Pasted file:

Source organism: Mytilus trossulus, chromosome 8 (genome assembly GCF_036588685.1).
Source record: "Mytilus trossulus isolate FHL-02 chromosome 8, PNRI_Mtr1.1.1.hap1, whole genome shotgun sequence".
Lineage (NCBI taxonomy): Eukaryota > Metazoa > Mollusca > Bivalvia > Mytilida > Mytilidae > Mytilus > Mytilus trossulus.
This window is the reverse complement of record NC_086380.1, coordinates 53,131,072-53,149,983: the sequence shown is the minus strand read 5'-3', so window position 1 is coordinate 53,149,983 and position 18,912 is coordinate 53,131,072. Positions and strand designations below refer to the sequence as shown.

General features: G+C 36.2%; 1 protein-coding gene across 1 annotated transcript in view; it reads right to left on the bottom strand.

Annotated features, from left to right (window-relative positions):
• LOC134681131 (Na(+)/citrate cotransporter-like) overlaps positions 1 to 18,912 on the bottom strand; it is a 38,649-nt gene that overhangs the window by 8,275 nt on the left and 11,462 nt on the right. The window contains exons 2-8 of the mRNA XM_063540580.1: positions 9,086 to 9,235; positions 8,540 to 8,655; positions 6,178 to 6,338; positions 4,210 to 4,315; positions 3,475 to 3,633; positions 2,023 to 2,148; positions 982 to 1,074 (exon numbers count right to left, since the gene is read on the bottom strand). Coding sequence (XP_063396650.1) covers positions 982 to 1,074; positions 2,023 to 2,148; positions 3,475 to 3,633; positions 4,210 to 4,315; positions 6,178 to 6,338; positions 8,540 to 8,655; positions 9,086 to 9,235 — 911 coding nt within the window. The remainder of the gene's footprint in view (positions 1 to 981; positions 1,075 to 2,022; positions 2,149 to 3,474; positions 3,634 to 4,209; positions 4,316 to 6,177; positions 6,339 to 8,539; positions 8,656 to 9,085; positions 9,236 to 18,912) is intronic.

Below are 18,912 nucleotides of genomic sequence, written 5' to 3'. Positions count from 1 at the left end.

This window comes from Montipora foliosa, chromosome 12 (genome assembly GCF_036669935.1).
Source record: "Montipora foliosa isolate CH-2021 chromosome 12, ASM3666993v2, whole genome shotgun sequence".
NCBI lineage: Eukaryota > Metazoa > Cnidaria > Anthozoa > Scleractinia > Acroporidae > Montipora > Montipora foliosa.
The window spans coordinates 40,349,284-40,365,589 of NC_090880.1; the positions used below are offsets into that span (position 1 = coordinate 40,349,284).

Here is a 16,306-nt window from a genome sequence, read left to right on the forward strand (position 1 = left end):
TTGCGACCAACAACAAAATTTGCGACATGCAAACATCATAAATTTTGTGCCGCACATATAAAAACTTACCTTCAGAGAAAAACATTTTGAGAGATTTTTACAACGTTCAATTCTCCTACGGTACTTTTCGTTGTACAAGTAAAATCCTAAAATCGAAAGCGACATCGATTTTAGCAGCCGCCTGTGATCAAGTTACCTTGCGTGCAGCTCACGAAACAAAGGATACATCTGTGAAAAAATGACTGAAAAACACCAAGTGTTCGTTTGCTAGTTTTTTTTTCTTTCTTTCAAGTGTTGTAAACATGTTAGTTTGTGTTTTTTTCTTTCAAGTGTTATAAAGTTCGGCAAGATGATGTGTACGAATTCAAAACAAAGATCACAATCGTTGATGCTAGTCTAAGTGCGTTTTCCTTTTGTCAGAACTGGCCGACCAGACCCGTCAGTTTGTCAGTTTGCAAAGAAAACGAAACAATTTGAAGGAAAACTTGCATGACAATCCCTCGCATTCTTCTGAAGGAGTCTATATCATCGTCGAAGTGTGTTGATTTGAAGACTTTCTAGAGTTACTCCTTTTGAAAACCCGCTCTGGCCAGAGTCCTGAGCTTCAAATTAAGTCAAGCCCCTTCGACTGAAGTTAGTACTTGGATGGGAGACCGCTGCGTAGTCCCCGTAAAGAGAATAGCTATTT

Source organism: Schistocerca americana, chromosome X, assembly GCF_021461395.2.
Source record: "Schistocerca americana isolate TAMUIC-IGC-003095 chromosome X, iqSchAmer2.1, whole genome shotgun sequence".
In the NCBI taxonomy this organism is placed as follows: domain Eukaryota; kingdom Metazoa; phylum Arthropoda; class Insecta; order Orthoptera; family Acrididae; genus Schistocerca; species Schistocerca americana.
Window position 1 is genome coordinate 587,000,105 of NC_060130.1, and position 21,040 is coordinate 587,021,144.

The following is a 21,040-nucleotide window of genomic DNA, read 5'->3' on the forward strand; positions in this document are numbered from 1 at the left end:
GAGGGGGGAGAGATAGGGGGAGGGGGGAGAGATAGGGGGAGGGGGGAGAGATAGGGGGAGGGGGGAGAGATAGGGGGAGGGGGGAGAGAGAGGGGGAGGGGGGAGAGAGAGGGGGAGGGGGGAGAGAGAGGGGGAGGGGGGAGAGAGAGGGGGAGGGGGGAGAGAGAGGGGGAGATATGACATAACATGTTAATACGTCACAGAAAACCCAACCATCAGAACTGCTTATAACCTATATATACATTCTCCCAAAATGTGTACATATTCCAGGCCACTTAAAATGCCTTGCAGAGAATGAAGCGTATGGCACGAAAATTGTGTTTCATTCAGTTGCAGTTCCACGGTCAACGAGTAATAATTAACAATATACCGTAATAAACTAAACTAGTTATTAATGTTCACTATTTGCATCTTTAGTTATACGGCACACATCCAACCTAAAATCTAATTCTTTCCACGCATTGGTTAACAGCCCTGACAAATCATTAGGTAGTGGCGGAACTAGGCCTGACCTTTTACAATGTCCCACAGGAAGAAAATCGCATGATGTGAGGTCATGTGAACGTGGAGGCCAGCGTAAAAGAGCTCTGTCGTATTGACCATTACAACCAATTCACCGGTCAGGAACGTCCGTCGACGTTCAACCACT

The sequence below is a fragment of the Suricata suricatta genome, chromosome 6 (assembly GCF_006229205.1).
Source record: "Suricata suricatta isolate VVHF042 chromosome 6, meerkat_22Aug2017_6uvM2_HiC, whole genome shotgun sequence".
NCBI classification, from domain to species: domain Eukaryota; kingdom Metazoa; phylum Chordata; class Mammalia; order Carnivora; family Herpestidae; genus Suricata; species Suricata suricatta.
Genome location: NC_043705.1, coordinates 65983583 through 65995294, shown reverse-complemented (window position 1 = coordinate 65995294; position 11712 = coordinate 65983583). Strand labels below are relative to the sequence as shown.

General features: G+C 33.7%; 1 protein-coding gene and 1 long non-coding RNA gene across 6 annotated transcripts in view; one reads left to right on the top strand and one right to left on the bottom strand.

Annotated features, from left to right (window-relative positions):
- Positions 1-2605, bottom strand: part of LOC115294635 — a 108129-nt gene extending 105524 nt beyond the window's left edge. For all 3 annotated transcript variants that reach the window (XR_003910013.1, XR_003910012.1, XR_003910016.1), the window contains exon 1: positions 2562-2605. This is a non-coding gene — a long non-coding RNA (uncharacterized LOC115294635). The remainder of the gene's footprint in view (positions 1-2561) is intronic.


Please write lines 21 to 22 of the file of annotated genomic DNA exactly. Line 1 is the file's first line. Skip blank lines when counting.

The sequence below is a fragment of the Suricata suricatta genome, chromosome 6 (assembly GCF_006229205.1).
Source record: "Suricata suricatta isolate VVHF042 chromosome 6, meerkat_22Aug2017_6uvM2_HiC, whole genome shotgun sequence".